Photo by Matt Morse
IHI Project Director Allison Perry is a passionate advocate for the value of improving patient safety through using simulation. Since 2010, she’s been running simulation workshops “to give people hands-on experience with addressing the patient safety issues they find most challenging.” In the following interview, Perry counters some misunderstandings about simulation and talks about the power of this unique form of interactive learning. Perry will be leading a simulation session during the IHI Immersion program (in Boston from July 29–August 2, 2019).
What are some common misunderstandings about simulation?
There are a few false assumptions about simulation:
Myth #1 — It’s only for running drills or task training.
It’s true that simulation can provide excellent opportunities to practice technical skills, like central line insertion or managing complications like shoulder dystocia during childbirth. Teams can also use it to practice the kinds of skills that we know matter to patient safety, like communication and teamwork. We’ve shown people how to use simulation to practice using TeamSTEPPS, for example. At this past year’s IHI Patient Safety Congress, we had a pre-conference session in which we demonstrated simulation strategies that could lead their organization along a journey to becoming a high-reliability organization.
Myth #2 — Simulation requires expensive equipment.
When I first started doing simulation, I thought you needed the latest and greatest equipment. Over the years, I’ve learned that you don’t need much to run a compelling and educational simulation. There are creative and inexpensive ways to use simulation for learning. A lot of organizations, for example, will set up what they call a “Room of Errors” during Patient Safety Awareness Week. They’ll set up a room, sometimes with a mannequin, and the goal when you walk into the room is to identify the patient safety error or potential error. Some may be easy to identify, but some are harder to find. There might be a syringe under the bed or a dirty glove left behind. The patient chart in the room might list an allergy, but also an order for that same medication. The possibilities are endless.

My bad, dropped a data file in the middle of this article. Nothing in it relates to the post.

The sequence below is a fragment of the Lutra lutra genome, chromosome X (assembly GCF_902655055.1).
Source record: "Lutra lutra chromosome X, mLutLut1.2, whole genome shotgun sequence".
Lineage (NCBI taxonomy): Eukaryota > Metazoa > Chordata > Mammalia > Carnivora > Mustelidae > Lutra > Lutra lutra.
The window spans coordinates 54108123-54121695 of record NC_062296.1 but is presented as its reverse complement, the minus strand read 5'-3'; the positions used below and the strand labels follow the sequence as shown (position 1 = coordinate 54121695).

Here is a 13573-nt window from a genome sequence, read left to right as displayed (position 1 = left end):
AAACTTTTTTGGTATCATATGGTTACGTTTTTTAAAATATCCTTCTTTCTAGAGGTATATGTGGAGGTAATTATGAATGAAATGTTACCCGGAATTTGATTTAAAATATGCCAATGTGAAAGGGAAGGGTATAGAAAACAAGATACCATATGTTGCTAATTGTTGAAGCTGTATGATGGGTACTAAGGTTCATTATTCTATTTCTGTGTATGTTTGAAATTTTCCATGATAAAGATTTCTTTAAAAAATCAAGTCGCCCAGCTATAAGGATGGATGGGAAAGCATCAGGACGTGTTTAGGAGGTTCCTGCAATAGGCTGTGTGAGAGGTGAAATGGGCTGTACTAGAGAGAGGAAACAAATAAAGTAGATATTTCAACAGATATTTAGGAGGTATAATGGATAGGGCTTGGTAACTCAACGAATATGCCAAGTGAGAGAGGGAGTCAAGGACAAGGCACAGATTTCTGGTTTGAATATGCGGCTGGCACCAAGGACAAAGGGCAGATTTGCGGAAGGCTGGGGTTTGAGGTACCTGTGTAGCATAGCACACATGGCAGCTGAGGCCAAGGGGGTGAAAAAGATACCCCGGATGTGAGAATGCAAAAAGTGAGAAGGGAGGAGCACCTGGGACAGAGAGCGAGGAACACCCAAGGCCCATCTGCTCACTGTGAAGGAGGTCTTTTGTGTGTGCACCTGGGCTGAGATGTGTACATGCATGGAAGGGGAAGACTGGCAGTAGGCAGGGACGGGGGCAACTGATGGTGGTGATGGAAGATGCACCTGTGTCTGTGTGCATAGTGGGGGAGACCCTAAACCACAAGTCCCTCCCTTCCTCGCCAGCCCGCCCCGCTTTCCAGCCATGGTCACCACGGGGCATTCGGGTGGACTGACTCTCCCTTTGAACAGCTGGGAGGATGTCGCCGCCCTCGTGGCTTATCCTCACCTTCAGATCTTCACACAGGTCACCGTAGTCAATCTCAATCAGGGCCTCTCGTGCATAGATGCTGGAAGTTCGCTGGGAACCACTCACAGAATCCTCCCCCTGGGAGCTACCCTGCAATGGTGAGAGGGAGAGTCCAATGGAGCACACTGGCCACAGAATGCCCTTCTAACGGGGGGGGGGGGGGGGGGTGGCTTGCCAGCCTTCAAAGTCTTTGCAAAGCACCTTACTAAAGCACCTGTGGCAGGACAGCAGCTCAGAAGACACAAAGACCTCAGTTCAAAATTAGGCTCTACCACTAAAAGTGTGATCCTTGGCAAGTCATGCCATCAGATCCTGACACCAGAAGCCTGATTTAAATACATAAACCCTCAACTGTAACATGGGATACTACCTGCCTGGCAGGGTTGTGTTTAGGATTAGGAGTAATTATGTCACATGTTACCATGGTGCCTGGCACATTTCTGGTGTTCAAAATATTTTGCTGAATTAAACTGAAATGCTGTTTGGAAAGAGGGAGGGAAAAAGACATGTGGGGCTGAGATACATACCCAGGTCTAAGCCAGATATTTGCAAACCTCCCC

We’ve done simulation demonstrations in busy exhibit halls that were literally just two people sitting at a table and having a conversation. I remember one scenario involved a conversation between a patient safety officer and the parents of a newborn following a medical event. This was the first time we demonstrated how to use simulation to prepare for having difficult conversations. The meeting attendees observing the discussion were so engaged in the demonstration, they started to pull chairs up to listen. It was an emotional conversation to participate in and to watch. That’s one of the reasons we always debrief with both the participants and the observers.
Myth #3 — Only certain professionals can benefit from using simulation.
All kinds of teams and individuals can benefit from using simulation. Simulation is essentially taking time to practice doing challenging things.
Beyond the individual level, any organization could learn from using simulation to practice responding to workplace violence or disaster preparedness. A few years ago, we saw many teams using simulation during the Ebola outbreak. That was great, but wouldn’t it be even better if everybody had the chance to practice their protocols prior to an outbreak, flood, forest fire, hurricane, or other natural disaster? Even a larger than normal number of flu cases can be overwhelming if you’re not prepared.
It’s like anything we do in life or in our work. It’s like playing an instrument — the more you practice, the more you improve your technique. I wish I could’ve done simulation before becoming a parent. There are definitely things I would have done better!
If I know, for example, that I need to have a difficult conversation in my personal life or at work, I’ll call a colleague or a friend and say, “I need to practice how I’m going to say this. Could I run this by you?” People use simulation all the time and they don’t realize it. It’s essentially doing something and then feeling like, “I’ve done this before. I know how it went. I feel more prepared.”
In the past, you’ve talked about how health care simulation programs and patient safety teams aren’t often working together. How can they combine their efforts to improve patient care?
It surprised me when I first learned that safety and simulation collaborations are not that common. Anecdotally, however, I’m now seeing more simulation teams being approached to help with improvement projects. “We need to improve our code team response. Can you help us run a simulation?” But they mostly seem to be one-offs. It’s a good first step, but often the improvement teams aren’t aware of all that simulation can do, and the simulation folks don’t fully recognize how much they can help improve patient safety.
My advice is to have a cup of coffee with your counterpart. Find out what their goals are. Tell them about your goals. Everybody is trying to do what they’re tasked to do, and there is competition for resources, but you might find you have some common ground.
Editor’s note: This interview has been edited for length and clarity.
You may also be interested in:
IHI Immersion (July 29–August 2, 2019), a five-day program at the IHI headquarters in Boston, MA, USA. You’ll learn about improvement methods directly from IHI experts and get a sneak peek into IHI operations.
Include Simulation in Your Improvement Plans
IHI Patient Safety Essentials Toolkit